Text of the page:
Shoot the Sun…

STOP!!! I did not mean point your camera at the sun and take a photo of it. DO NOT DO THAT…. EVER!!!!

I am going to share with you a simple to use photography technique you might of heard of before, the Sunny 16 technique.

Yawn i can hear coming from some of you but wait, I want to also share the way I have been rocking it lately which excellent results here in the UK, and the UK part is important as I will discuss later.

First for those who have never heard of sunny 16 before, what is it?

Sunny 16 is a way to expose your film of choice based on looking and reacting to the way the sky looks.

Before I get on to what I do a (UK Version) here are the sunny 16 guides to how to use it.

First load your camera with your file ISO of choice ie: 400 Iso, 200 iso, 800 and so on.

Next set your camera speed to the closet number to your ISO speed that you can.

So 400 ISO would be 1/500 or 200 ISO would be 1/250 and so on.

From now on all you need to change depending of the state of the sky, the light available, is to adjust the aperture like so.

Absolutely clear blue sky = f/16 (hence the name Sunny 16)
Slight cloudy sky = f/11
A lot of cloud but still see some sky = f/8
Cant see the sky = f/5.6
Dusk, the light is fading regardless of cloud level =f/4 or f/2.8

So what’s this UK Version Dave?

Well, you know when your are wasting time at work youtubing photography…… come on own up we all do it…. I watched a video by the Wonderful Martin Henson and he suggested that we in the UK rarely if ever get true clear blue skies and should be starting our Sunny 16 at Sunny 11.

Effectively giving your film, colour or b&w, 1 extra stop to compensate for the hazy cloudless blues skies not experienced say in States like California and Florida.

So the UK Sunny 11 would be like this:

Absolutely clear blue sky = f/11 (hence the name Sunny 11)
Slight cloudy sky = f/8
A lot of cloud but still see some sky = f/5.6
Cant see the sky = f/4
Dusk, the light is fading regardless of cloud level = f/2.8
or f/1.8 or f/1.4

This works great and I have been rocking this technique for many a roll of film lately getting reliable results, but me being me, and spotted another nugget of info in another YouTube video while working hard at work, I have been reducing the shutter speed 1 click giving my film approximately another 2/3rds of a stop of light to soak it self in.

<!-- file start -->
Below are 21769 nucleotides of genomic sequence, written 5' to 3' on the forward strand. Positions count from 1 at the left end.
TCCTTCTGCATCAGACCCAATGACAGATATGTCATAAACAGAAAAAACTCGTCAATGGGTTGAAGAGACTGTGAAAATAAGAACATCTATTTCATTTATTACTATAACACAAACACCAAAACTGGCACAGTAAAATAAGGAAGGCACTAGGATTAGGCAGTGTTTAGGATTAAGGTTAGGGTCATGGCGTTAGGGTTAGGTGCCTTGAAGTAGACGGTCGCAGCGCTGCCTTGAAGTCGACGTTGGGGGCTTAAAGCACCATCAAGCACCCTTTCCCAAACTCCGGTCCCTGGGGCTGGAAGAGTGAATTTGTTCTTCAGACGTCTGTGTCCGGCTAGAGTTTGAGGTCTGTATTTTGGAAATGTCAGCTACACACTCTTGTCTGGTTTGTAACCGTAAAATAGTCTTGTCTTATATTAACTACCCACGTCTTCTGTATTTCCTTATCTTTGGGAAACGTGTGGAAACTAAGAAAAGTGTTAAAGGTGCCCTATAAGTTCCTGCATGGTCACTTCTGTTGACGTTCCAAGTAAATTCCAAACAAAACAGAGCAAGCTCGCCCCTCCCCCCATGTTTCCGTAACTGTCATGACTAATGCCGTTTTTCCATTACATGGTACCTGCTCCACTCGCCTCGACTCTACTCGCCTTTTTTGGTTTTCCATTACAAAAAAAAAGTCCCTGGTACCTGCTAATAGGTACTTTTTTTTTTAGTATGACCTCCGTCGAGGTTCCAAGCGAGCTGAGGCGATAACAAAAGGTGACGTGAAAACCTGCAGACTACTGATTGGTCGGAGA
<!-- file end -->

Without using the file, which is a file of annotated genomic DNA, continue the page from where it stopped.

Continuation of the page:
So my daily scenario on loading a film is this.

Pick my film say Ilford Delta 400.
Load it and set the shutter to 1/250th instead of 1/500th
If it is a clear sky in the UK, rare but does happen sometimes, I set the Aperture to f/11.
Go out and have fun shooting.

ISO 200 my shutter would be 1/125th and ISO 100 would be 1/60th.

I do not go lower than 1/60th for handheld work and at 1/60th I would still be looking for something solid to lean against to take the shot. Slower the 1/60th then its tripod time or a wall, post or anything to keep the camera still.

Next time you are out doing street photography give this a try by starting with the 400 ISO setup I mention above and save your thinking gear for creating and composing shots rather than messing about with a light meter and getting your Einstein inspired mathematics correct.

In the main, unless a big brand customer is holding a high value job in front of your lens, photography should be fun and I have been having much more fun photographing my world around me using the Sunny 11 (UK version) and for my fellow snappers in the USA, try the sunny 16 because you have gorgeous clear blue sky’s, you swine’s lol, but maybe try stepping the shutter down a notch.

Above all, have fun in photography.

DC x

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